Two reasons circadian rhythms change with age.

  • Studies on mice have shown that the SCN becomes weaker with age. This leads to less pronounced fluctuation in our circadian rhythm, which in turn will produce less melatonin at night, hence older adults may have less of a distinction between being asleep and awake, resulting in sleeping less soundly at night and experiencing more tiredness throughout the day.
  • Light is the critical part in regulating our circadian rhythms. There have been many studies researching how light exposure changes as we age. As our eyes age, they do not let as much light in, also we may spend more time in weak artificial light, which is not as effective at regulating our circadian rhythm. After people have had cataract surgery, they often report better sleep, because more light is getting into the eyes.

Coping with these changes.

Older people still need the recommended 7-9 hours sleep. Sleep deprivation can make you tired, confused, and even depressed, symptoms which may be mistaken for dementia or other disorders. While it’s normal to experience sleep problems as you age, severe changes to your circadian rhythm may be an early sign of Alzheimer’s disease. Also, during deep sleep, toxins are flushed from the brain particularly the amyloid plaque. Amyloid plaque build-up is a cause of Alzheimer’s disease.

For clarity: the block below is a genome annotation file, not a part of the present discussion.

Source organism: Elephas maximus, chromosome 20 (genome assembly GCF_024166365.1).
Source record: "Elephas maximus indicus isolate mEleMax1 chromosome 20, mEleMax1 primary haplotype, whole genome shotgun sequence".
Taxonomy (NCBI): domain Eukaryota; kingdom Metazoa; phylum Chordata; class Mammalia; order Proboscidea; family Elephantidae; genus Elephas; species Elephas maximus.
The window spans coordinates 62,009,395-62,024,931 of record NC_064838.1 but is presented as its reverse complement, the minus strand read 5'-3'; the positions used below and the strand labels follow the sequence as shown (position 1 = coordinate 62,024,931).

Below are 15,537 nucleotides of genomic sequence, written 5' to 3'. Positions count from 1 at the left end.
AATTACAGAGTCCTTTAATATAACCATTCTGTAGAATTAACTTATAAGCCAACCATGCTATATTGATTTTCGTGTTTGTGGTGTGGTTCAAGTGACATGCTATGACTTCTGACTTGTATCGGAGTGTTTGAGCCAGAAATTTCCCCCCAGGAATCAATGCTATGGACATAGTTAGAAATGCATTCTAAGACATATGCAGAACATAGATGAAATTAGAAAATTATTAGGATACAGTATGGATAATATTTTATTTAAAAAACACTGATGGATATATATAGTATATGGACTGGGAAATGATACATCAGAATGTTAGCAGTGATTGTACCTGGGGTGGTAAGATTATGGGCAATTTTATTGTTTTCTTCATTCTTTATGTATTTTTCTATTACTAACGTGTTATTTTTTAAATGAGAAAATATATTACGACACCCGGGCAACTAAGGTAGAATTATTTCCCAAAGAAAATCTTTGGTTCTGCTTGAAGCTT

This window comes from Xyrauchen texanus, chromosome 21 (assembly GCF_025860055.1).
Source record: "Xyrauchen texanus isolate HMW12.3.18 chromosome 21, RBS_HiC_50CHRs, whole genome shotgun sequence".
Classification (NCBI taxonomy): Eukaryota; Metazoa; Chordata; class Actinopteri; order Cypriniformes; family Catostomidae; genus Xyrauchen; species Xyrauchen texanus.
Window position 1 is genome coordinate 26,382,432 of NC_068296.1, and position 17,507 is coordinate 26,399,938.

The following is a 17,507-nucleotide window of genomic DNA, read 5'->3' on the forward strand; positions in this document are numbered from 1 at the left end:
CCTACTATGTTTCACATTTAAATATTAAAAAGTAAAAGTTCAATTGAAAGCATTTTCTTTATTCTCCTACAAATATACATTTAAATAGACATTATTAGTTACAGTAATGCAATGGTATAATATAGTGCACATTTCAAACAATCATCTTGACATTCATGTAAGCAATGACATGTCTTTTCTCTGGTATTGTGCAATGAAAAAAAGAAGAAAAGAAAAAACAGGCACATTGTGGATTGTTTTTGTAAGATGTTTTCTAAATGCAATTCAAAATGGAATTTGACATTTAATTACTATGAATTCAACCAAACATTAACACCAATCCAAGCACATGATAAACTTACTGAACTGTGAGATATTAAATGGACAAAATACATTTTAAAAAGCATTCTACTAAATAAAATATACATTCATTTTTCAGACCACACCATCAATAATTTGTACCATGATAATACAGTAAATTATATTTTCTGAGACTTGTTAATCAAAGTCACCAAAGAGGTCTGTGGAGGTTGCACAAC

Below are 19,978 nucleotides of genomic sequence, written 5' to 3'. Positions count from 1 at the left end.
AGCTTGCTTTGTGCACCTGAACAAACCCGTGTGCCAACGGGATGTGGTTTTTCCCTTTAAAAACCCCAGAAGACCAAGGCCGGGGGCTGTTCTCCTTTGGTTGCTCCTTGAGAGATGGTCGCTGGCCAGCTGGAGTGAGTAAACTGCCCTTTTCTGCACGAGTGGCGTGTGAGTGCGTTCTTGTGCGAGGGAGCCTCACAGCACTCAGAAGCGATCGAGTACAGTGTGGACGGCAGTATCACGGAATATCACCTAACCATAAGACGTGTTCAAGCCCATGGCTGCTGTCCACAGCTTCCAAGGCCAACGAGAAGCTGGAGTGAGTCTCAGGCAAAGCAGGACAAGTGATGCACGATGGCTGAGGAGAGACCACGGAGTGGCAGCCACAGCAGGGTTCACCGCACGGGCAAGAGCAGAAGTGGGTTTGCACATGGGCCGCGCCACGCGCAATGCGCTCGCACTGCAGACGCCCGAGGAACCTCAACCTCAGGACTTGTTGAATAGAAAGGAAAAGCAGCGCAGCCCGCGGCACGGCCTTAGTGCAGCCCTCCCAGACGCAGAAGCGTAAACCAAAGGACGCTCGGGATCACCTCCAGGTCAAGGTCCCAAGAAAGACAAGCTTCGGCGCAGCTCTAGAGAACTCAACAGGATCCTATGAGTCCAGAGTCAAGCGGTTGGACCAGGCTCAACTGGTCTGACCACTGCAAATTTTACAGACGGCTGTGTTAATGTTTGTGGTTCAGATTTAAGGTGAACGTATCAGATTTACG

It is very hard to fight the natural cycles of our bodies, although we all try. If it is possible to change your sleeping pattern to an earlier time, you may have more sound sleep and get more deep sleep. Going to bed and waking up at the same time each day is also helpful.

Getting more light during the day may help you sleep better. If you are a night person try not to get too much light in the morning hours, take your walk or time in the sun in the evening. You could also use light therapy later in the day. This may help delay the melatonin release and make your body think your bedtime is later.

I will begin a course of meditations to help people sleep starting 12th January 2023 at 8pm. Cost £35 if paid on or before the 12th of January or £10 per session.

In the new year I will also have a course you can buy to help with sleeping.

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Are you struggling with sleep? Would you like help to sleep well?